Kensington Palace and Gardens
For over 70 years Kensington Palace was the London residence of successive kings and queens, from William and Mary until George II. It has continued to be the London home of many members of the royal family until today. It was where Diana, Princess of Wales lived, and where thousands of people came to lay flowers and other marks of sympathy following her death.
William III and his wife Mary jointly gained the throne when James II was overthrown in the Glorious Revolution of 1688. After 1512, when a fire destroyed part of Westminster Palace, the Royal Court had been based at Whitehall. William suffered from asthma, however, so he looked for a new residence away from the damp air of the Thames-side location at Whitehall. He considered Holland House, previously known as Cope Castle, at Kensington. William and Mary stayed there for several weeks in 1689.
A short distance away from Holland House, on the west of Hyde Park, was the suburban villa of Nottingham House with 26 acres of grounds. It had been built as a two-storey mansion in 1605 and from 1619 was in the ownership of the 1st Earl of Nottingham. It was inherited by his son, the 2nd Earl, who by 1689 was Secretary of State for the Northern Office (the foreign office minister for Northern Europe). Kensington was then a small village, quite remote from London. Nottingham House was more conveniently closer to the government ministers at Westminster and Whitehall than Holland House so that summer William and Mary agreed to buy it for £18,000 as their new permanent home. It was re-named Kensington Palace. The dryness of the air from the nearby gravel-pits was ideal for the asthmatic King.
From then until 1727 Kensington Palace grew to become an important royal residence. Furthermore, it attracted members of the royal court to the surrounding area, making the village of Kensington a highly desirable and fashionable neighbourhood.
In February 1691 the diarist John Evelyn wrote:
I went to Kensington, which King William has bought of Lord Nottingham, and altered, but was yet a patched-up building, but with gardens, however, it is a very neat villa.
Mary enthusiastically took charge of transforming the house and gardens. Sir Christopher Wren, Surveyor of the King’s Works, was instructed to enlarge the building. He added new wings, an additional floor, and re-orientated the building to face west, with £60,000 spent in the first year. A series of grand State Apartments were added, as were a chapel, accommodation for courtiers, kitchens, and stables. The work included the construction of a barracks building at the front of the palace, on Palace Green to the west of the main building. It was used to house soldiers who guarded the palace and survived until 1845.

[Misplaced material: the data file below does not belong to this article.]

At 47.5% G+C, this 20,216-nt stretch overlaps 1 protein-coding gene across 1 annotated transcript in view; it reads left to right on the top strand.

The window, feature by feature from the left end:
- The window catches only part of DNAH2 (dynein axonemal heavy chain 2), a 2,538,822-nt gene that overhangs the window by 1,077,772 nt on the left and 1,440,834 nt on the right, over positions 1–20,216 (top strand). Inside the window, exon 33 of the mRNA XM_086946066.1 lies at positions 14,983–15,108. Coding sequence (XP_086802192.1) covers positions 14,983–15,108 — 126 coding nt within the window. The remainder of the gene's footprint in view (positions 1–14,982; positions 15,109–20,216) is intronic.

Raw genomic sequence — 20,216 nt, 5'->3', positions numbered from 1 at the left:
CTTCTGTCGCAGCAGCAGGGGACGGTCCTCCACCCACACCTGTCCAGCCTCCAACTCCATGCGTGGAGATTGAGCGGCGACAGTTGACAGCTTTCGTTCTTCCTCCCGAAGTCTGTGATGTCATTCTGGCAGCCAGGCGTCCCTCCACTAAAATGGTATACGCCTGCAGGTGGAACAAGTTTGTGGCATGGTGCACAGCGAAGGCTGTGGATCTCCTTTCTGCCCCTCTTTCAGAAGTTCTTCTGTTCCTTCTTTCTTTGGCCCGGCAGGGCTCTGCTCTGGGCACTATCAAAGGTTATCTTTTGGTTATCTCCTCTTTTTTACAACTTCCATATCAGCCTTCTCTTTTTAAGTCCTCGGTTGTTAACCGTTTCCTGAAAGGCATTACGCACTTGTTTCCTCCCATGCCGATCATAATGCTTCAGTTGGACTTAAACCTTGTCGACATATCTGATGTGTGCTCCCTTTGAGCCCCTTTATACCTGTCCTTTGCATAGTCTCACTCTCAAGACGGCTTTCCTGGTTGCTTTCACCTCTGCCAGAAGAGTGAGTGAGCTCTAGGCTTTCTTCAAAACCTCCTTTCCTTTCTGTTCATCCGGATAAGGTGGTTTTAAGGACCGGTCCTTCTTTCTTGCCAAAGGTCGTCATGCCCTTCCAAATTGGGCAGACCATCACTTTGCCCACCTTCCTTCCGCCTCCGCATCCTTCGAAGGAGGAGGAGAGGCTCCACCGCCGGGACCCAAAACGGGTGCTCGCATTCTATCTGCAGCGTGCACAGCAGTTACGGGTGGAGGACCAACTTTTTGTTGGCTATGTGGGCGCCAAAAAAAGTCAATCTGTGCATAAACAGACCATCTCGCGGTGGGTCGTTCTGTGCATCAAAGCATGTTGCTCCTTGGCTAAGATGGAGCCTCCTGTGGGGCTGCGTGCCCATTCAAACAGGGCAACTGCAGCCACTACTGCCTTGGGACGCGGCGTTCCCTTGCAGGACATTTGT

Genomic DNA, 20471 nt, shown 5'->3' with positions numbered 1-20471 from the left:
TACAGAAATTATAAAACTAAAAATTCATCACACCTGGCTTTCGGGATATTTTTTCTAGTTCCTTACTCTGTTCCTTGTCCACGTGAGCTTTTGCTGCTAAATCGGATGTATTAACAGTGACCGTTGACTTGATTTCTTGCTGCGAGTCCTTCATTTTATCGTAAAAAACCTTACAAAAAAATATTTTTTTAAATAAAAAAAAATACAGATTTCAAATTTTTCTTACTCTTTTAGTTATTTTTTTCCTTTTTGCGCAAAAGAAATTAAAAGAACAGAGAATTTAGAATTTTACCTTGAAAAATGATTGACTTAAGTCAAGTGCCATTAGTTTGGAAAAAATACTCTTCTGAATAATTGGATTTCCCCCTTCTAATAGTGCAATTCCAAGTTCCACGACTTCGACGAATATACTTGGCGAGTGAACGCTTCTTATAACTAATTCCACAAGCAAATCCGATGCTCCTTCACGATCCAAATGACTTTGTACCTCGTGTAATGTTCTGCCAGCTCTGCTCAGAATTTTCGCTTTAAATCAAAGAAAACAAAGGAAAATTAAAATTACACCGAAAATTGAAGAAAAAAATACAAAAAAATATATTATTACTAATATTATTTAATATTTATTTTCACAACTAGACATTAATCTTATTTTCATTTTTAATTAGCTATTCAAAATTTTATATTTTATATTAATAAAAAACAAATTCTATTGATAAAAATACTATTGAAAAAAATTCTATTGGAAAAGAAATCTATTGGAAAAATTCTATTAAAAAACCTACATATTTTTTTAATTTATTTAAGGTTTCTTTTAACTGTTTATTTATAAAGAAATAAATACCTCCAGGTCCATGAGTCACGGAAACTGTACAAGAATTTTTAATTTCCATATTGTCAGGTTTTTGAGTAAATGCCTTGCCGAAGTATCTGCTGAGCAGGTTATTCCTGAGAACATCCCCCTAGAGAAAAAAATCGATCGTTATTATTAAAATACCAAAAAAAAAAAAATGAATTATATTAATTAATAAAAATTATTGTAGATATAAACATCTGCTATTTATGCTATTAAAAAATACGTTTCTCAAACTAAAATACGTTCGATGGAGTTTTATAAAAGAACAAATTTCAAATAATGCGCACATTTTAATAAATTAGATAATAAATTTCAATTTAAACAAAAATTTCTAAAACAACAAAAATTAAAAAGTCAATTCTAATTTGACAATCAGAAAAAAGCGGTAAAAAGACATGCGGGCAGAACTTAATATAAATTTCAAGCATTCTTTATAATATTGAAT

Mary pressured the workmen to finish but with consequences. During one of her site visits a wall collapsed. A workman was killed and others injured, which gave her a tremendous shock. “I was truly humbled” she wrote to William. Progress was also delayed when a fire broke out, destroying a whole wing.
Work had progressed sufficiently that William and Mary could move into the unfinished Kensington Palace on Christmas Eve 1689. The King and Queen used the impressive palace halls to hold Drawing Rooms once or twice each week for distinguished guests such as ambassadors and foreign princes, as well as magnificent all-night balls for a thousand guests.
George London and Henry Wise from Brompton Nurseries were appointed to create formal gardens in the Dutch style to the south of the palace, with straight cut solitary lawns, gravelled walks, and flower beds at right-angles. Clipped hedges represented fortifications.
To keep royal messengers in contact with Westminster and Whitehall a road was laid out across the gardens, continuing through Hyde Park, Green Park and St. James’s Park. In winter the highway was illuminated with 300 lanterns to protect against highwaymen who lurked in Hyde Park, the first artificially-lit road in England. The track was named Route du Roi (King’s Road) but became anglicized to the current name of Rotten Row. (As late as 1749 the MP Horace Walpole was robbed by the highwayman James MacLaine in Rotten Row).
Mary was a keen collector of oriental porcelain and built an impressive collection, some of which remain within the palace. Work on the building was mostly complete in 1692 but just two years later she died of smallpox in her bedchamber in the palace. William lost his enthusiasm for lavish events. Nevertheless, after Mary’s death a section was created overlooking the south that housed a picture gallery, with private apartments below.
Peter the Great, Tsar of Russia, visited London in January 1698 to study Britain’s ship-building expertise. During his visit he regularly dined with William at the palace. Peter took little interest in William’s picture collection but was fascinated by his wind-dial. By February William was beginning to enquire as to when Peter might be departing after previous hints had been ignored. The Tsar finally left in April, having trashed his accommodation at John Evelyn’s property at Deptford.